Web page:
Working in Canada: An Overview of Employment Law

WeirFoulds LLP | OCTOBER 18, 2011
Krista Chaytor, Albert Formosa, Sean Foran, Les O'Connor, Maralynne Monteith, John Wilkinson, Raj Anand, N. William Ross, Rachel Goldenberg, Faren Bogach

Among the most challenging and complex issues faced by businesses, governments, organizations and individuals are those that arise in the workplace—in the relationships between management and employee, worker and employer and between employer and the myriad of regulatory bodies which supervise a wide variety of activities that occur in the workplace.

In this booklet, we have endeavoured simply to identify many of the key issues of which employers and counsel for employers need to be cognisant and which need to be prudently managed.

The Canadian framework is, in some respects, similar to that of our neighbours to the south; but it is also unique and distinct from U.S. law in some very significant ways and a failure to appreciate those distinctions can prove costly and very damaging, both to an employer's bottom line as well as to its corporate culture. In this booklet we identify the statutory and regulatory framework for Canadian employment law, and we discuss the importance of employment agreements, the critical issue of termination of the employment contract, the human rights regimes and the duty to accommodate, the distinction between unionized and non-unionized workplaces, technology use and privacy rights in the workplace, the law of fiduciaries, mitigation, progressive discipline, some selected tax aspects of the employment relationship, the distinction between employees and independent contractors, bankruptcy and insolvency issues that arise in the employment context, employment issues that arise on the purchase and sale of a business and other topics of concern in employment law.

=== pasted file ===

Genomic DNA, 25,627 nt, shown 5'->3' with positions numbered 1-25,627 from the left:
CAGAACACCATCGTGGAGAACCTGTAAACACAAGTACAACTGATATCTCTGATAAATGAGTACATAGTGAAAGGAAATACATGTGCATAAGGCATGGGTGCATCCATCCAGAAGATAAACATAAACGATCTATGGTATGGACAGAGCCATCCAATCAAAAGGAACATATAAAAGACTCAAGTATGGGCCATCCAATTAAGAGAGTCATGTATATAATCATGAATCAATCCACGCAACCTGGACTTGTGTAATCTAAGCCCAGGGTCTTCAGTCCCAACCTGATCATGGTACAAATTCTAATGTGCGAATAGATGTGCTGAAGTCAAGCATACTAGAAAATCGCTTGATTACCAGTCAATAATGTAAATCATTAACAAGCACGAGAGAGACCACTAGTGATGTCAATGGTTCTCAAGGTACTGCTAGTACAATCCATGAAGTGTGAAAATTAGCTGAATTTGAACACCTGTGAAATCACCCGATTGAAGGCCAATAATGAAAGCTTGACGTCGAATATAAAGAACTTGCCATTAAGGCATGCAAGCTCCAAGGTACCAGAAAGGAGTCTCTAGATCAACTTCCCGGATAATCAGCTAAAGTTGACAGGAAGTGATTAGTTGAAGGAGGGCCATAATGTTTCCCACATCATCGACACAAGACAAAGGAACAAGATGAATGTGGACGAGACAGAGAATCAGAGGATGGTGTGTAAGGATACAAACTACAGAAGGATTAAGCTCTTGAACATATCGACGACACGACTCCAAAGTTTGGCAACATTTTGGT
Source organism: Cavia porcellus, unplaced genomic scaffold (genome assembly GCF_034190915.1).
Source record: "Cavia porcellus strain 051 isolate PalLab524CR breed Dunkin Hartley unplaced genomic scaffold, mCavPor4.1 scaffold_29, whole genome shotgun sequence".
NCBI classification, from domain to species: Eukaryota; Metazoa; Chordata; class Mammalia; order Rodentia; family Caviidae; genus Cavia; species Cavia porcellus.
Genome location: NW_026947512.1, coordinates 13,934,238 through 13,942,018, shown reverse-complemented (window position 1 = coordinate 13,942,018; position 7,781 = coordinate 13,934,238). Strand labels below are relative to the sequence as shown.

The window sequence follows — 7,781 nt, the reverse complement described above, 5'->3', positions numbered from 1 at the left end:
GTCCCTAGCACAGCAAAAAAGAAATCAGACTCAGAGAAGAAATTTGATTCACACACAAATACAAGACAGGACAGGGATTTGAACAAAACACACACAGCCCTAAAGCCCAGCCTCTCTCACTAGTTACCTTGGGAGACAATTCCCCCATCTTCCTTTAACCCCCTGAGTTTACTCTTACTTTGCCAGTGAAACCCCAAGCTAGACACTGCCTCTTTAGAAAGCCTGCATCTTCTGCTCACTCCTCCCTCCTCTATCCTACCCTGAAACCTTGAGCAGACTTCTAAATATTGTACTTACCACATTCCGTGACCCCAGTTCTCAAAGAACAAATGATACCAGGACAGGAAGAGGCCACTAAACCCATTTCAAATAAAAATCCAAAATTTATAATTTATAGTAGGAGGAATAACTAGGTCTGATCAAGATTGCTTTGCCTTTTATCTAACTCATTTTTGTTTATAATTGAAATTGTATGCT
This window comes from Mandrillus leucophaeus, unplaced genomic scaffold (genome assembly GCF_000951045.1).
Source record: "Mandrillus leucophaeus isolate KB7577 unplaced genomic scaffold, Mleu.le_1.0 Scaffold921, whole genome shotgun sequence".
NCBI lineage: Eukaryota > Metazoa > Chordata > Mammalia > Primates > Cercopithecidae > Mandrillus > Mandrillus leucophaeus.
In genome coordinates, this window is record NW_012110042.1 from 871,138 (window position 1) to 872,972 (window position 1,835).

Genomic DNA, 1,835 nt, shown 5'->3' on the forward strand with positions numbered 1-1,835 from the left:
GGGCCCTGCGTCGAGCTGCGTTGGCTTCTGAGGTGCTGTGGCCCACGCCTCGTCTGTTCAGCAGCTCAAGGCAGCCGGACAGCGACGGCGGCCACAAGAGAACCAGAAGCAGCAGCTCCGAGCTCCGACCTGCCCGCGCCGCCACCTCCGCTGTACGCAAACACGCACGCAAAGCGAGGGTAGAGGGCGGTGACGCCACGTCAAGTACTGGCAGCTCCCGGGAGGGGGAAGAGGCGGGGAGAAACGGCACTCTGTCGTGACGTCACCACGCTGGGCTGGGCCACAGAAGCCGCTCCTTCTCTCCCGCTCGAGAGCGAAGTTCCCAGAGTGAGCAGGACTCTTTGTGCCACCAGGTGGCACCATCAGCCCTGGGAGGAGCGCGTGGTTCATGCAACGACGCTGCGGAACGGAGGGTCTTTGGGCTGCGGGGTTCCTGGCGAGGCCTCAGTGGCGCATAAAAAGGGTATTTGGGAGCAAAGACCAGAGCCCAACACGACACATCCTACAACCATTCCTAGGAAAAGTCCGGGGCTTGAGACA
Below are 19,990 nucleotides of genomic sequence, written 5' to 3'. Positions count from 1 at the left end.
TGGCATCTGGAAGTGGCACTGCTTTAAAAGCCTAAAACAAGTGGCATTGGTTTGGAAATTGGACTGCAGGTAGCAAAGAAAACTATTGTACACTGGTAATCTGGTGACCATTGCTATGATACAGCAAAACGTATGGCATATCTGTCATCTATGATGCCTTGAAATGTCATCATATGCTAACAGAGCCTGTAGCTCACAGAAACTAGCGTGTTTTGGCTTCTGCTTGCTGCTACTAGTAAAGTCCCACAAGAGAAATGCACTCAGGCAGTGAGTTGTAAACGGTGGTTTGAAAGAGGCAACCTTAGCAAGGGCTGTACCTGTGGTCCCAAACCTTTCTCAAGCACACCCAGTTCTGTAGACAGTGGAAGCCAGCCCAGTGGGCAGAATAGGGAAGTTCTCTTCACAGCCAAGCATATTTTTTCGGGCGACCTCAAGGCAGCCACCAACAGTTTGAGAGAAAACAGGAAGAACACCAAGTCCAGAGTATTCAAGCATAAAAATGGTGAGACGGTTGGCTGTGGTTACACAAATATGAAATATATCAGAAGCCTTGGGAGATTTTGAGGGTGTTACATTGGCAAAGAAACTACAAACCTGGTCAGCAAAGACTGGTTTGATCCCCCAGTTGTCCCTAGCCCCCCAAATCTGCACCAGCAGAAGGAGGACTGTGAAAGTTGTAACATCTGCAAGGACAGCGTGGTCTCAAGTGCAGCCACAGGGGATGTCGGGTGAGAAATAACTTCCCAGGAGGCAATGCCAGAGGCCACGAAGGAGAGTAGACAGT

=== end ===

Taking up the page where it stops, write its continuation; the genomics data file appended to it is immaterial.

This booklet is not intended to provide legal advice and does not purport to offer comprehensive treatment of any of the issues discussed herein. Instead, it is intended to identify for the reader the areas which require the attention of prudent management and vigilant counsel so that appropriate advice may be sought in connection with any of these issues as the need arises.

We hope that you will find this survey of the essential areas in Canadian employment law to be of interest. We invite you to get in touch with any of the talented, highly regarded and dedicated members of our employment law practice group with any questions and advice that you may have.